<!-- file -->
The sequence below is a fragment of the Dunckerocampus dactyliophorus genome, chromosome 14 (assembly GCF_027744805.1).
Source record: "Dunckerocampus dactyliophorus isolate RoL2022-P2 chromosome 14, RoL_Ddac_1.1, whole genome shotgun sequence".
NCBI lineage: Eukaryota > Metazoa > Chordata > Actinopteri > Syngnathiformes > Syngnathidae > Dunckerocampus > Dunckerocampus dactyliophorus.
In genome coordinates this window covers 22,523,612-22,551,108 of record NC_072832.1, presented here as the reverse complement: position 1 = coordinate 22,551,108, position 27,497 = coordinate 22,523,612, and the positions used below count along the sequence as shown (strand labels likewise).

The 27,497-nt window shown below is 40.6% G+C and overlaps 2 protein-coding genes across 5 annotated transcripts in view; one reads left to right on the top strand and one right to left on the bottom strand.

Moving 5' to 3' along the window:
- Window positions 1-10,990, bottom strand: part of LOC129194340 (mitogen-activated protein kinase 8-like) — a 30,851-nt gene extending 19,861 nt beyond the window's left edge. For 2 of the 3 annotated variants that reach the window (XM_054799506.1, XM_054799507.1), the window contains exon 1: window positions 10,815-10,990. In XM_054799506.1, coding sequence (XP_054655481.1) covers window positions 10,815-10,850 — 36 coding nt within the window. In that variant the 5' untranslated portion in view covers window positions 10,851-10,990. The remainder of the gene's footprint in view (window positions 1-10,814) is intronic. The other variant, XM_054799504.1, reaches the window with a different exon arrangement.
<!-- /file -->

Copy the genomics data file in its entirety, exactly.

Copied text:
The sequence below is a fragment of the Dunckerocampus dactyliophorus genome, chromosome 14 (assembly GCF_027744805.1).
Source record: "Dunckerocampus dactyliophorus isolate RoL2022-P2 chromosome 14, RoL_Ddac_1.1, whole genome shotgun sequence".
NCBI lineage: Eukaryota > Metazoa > Chordata > Actinopteri > Syngnathiformes > Syngnathidae > Dunckerocampus > Dunckerocampus dactyliophorus.
In genome coordinates this window covers 22,523,612-22,551,108 of record NC_072832.1, presented here as the reverse complement: position 1 = coordinate 22,551,108, position 27,497 = coordinate 22,523,612, and the positions used below count along the sequence as shown (strand labels likewise).

The 27,497-nt window shown below is 40.6% G+C and overlaps 2 protein-coding genes across 5 annotated transcripts in view; one reads left to right on the top strand and one right to left on the bottom strand.

Moving 5' to 3' along the window:
- Window positions 1-10,990, bottom strand: part of LOC129194340 (mitogen-activated protein kinase 8-like) — a 30,851-nt gene extending 19,861 nt beyond the window's left edge. For 2 of the 3 annotated variants that reach the window (XM_054799506.1, XM_054799507.1), the window contains exon 1: window positions 10,815-10,990. In XM_054799506.1, coding sequence (XP_054655481.1) covers window positions 10,815-10,850 — 36 coding nt within the window. In that variant the 5' untranslated portion in view covers window positions 10,851-10,990. The remainder of the gene's footprint in view (window positions 1-10,814) is intronic. The other variant, XM_054799504.1, reaches the window with a different exon arrangement.